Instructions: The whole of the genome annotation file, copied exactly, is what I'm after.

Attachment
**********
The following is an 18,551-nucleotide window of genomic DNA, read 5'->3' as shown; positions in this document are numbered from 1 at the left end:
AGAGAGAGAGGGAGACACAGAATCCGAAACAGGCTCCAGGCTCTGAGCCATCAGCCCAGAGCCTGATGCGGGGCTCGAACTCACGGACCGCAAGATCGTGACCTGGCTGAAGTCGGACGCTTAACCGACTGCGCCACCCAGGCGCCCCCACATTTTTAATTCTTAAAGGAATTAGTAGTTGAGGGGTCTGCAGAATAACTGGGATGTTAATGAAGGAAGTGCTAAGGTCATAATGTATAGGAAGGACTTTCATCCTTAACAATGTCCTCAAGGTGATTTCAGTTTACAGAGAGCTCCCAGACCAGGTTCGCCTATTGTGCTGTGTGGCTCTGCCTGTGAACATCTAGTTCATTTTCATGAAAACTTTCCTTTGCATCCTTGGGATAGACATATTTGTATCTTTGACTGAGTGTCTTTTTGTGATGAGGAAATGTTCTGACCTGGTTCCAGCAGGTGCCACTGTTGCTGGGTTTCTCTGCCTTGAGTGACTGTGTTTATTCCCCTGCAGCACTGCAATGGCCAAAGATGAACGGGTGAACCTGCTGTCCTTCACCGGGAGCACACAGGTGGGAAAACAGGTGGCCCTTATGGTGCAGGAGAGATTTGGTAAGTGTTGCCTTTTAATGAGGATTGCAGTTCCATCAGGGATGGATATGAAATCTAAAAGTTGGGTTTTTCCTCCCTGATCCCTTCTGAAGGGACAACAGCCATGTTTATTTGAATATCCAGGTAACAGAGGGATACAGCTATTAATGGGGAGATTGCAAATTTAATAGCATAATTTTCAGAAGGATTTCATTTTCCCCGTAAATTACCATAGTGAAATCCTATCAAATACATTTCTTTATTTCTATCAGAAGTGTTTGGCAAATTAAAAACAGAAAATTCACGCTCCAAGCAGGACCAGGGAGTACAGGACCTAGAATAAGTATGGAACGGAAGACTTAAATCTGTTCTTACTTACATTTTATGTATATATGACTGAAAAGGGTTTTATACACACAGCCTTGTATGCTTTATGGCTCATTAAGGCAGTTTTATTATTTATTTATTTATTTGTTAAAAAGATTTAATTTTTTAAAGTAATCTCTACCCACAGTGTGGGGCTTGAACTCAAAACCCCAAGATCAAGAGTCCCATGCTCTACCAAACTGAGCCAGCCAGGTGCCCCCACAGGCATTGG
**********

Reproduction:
The following is an 18,551-nucleotide window of genomic DNA, read 5'->3' as shown; positions in this document are numbered from 1 at the left end:
AGAGAGAGAGGGAGACACAGAATCCGAAACAGGCTCCAGGCTCTGAGCCATCAGCCCAGAGCCTGATGCGGGGCTCGAACTCACGGACCGCAAGATCGTGACCTGGCTGAAGTCGGACGCTTAACCGACTGCGCCACCCAGGCGCCCCCACATTTTTAATTCTTAAAGGAATTAGTAGTTGAGGGGTCTGCAGAATAACTGGGATGTTAATGAAGGAAGTGCTAAGGTCATAATGTATAGGAAGGACTTTCATCCTTAACAATGTCCTCAAGGTGATTTCAGTTTACAGAGAGCTCCCAGACCAGGTTCGCCTATTGTGCTGTGTGGCTCTGCCTGTGAACATCTAGTTCATTTTCATGAAAACTTTCCTTTGCATCCTTGGGATAGACATATTTGTATCTTTGACTGAGTGTCTTTTTGTGATGAGGAAATGTTCTGACCTGGTTCCAGCAGGTGCCACTGTTGCTGGGTTTCTCTGCCTTGAGTGACTGTGTTTATTCCCCTGCAGCACTGCAATGGCCAAAGATGAACGGGTGAACCTGCTGTCCTTCACCGGGAGCACACAGGTGGGAAAACAGGTGGCCCTTATGGTGCAGGAGAGATTTGGTAAGTGTTGCCTTTTAATGAGGATTGCAGTTCCATCAGGGATGGATATGAAATCTAAAAGTTGGGTTTTTCCTCCCTGATCCCTTCTGAAGGGACAACAGCCATGTTTATTTGAATATCCAGGTAACAGAGGGATACAGCTATTAATGGGGAGATTGCAAATTTAATAGCATAATTTTCAGAAGGATTTCATTTTCCCCGTAAATTACCATAGTGAAATCCTATCAAATACATTTCTTTATTTCTATCAGAAGTGTTTGGCAAATTAAAAACAGAAAATTCACGCTCCAAGCAGGACCAGGGAGTACAGGACCTAGAATAAGTATGGAACGGAAGACTTAAATCTGTTCTTACTTACATTTTATGTATATATGACTGAAAAGGGTTTTATACACACAGCCTTGTATGCTTTATGGCTCATTAAGGCAGTTTTATTATTTATTTATTTATTTGTTAAAAAGATTTAATTTTTTAAAGTAATCTCTACCCACAGTGTGGGGCTTGAACTCAAAACCCCAAGATCAAGAGTCCCATGCTCTACCAAACTGAGCCAGCCAGGTGCCCCCACAGGCATTGG